System Error 53 in XP when trying to connecting to SAMBA

Allen, Michael B (RSCH) Michael_B_Allen at
Fri Nov 22 03:28:51 GMT 2002

> -----Original Message-----
> From:	Dan De Cotiis [SMTP:ddecoti1 at]
> Sent:	Thursday, November 21, 2002 10:19 PM
> To:	smb-clients at
> Subject:	System Error 53 in XP when trying to connecting to SAMBA
> Hello everyone,
>                         I realize that some of what I am doing with SAMBA is not appropriate from a security standpoint, but I am simply trying to demonstrate a concept to others in my organization.
> I am trying to setup a public samba share that is accessible by members of my organization at remote campuses (I realize that using samba alone for this is probably a bad idea and that I should
> probably be using some  sort of VPN technique).  I need to support windows 98, 2000, and XP clients.  I have set SAMBA up correctly, I think because I can map a network drive to Windows 98 and 2000
> by mapping to \\\myshare <file:///\\\myshare>.  This technique does not work for my XP clients.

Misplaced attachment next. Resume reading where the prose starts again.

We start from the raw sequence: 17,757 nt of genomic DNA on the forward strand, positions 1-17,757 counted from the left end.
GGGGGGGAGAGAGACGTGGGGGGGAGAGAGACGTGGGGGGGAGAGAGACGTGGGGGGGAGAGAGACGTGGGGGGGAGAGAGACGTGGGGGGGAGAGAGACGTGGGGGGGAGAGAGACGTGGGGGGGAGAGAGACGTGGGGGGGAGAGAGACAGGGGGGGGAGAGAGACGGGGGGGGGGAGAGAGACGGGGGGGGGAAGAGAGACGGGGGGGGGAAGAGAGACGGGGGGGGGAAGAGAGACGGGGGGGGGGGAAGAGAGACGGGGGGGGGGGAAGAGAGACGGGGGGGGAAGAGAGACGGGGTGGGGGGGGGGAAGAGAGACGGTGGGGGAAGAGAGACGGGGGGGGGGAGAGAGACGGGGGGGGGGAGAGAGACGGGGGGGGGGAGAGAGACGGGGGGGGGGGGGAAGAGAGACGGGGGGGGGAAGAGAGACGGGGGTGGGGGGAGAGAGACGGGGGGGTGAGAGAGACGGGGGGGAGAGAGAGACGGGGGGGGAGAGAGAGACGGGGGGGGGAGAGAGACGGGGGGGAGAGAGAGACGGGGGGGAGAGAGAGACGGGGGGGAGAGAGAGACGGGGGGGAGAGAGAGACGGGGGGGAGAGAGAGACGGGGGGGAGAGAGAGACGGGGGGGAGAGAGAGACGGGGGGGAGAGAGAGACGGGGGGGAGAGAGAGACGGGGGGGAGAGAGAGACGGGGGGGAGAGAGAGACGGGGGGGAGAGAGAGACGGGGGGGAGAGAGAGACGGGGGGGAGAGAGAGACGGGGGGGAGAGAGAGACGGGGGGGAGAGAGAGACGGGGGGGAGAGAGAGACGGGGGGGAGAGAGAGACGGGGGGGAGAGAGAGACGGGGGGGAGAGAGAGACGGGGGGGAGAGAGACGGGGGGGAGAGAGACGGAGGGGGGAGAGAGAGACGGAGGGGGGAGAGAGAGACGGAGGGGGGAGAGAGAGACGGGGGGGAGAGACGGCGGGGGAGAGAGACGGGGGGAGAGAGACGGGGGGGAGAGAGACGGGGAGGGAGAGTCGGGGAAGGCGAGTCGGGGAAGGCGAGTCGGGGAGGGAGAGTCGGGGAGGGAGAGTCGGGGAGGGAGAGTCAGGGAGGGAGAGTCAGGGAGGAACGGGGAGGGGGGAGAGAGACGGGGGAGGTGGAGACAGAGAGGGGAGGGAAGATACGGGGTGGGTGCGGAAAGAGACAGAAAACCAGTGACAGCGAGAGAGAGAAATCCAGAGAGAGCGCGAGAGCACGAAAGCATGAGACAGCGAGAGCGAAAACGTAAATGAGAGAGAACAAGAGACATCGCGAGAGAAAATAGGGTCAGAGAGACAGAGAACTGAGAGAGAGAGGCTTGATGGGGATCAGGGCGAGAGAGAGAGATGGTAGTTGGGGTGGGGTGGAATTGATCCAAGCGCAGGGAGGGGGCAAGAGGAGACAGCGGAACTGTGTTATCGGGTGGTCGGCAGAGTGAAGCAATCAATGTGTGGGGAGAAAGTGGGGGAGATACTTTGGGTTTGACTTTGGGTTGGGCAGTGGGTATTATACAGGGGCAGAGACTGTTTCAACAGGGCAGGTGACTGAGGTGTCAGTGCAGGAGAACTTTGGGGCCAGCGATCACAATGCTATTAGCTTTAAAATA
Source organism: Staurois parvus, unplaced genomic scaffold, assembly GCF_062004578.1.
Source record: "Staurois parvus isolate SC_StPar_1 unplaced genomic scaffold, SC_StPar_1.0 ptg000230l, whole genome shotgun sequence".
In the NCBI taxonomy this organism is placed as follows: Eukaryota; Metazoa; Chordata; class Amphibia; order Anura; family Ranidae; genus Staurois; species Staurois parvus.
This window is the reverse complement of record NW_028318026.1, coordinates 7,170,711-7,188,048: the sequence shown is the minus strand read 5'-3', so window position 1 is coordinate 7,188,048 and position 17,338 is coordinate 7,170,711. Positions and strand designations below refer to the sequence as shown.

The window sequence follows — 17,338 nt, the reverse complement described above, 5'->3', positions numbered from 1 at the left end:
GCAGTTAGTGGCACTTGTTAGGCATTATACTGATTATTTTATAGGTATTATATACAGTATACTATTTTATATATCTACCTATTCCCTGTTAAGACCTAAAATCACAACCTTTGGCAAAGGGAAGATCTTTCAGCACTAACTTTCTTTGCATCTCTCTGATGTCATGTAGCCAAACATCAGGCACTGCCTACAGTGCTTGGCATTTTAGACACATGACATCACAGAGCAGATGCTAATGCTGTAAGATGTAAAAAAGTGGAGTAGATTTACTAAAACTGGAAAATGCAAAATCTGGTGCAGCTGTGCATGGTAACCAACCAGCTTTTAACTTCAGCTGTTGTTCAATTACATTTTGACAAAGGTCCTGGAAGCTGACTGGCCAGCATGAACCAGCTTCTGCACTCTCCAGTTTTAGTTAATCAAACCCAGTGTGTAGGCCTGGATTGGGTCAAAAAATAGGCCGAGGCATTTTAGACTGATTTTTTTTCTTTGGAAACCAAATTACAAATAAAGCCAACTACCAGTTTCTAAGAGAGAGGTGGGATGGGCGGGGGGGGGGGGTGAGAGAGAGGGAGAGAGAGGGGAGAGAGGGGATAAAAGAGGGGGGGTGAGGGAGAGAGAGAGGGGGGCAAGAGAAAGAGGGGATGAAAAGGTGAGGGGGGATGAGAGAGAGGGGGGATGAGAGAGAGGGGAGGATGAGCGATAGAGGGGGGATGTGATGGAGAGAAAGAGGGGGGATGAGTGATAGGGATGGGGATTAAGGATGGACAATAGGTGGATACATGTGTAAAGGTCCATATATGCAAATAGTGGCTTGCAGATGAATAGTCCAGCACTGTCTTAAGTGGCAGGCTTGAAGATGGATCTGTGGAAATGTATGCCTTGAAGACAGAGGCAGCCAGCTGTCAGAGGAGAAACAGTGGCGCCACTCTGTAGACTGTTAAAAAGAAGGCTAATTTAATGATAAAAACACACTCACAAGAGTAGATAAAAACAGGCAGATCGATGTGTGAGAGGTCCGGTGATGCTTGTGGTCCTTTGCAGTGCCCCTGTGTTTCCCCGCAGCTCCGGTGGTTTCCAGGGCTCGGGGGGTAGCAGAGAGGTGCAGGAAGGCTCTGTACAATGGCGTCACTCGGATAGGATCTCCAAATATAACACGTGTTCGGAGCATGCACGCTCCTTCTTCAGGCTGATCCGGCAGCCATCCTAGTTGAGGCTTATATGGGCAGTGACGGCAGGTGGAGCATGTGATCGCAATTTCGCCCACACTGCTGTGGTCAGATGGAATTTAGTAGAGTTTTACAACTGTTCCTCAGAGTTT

What is this "technique" you're using? Is this some Samba hackery I have never seen before?

>   I am unable to map the drive in XP, and I get a "the network does not exist" error.  I have enabled NetBIOS over TCP/IP in the advanced TCP/IP settings dialogue, but when I open a command windows
> and type "net view \\\myshare <file:///\\\myshare>" I get a message that "System Error 53 has occurred".
	C:\>net helpmsg 53
	The network path was not found.

	Which means that it cannot find a share with that name but it's not clear what name is being
	passed through to sambe. Is it 'myshare <file:///' or something else?

>  When I issue this same command in 98 and 2000 I don't have a problem, and the command returns a list of available shares on the samba server.  I know the XP doesn't play nice with samba, but can
> any offer a suggestion as to what I can do to allow the XP clients to see the shares? 
	Sounds like XP is interpreting your hacked UNC path. You should get a capture with Ethereal
	or NetMon and see what the share name is in the SMB_COM_TREE_CONNECT_ANX
	message is.

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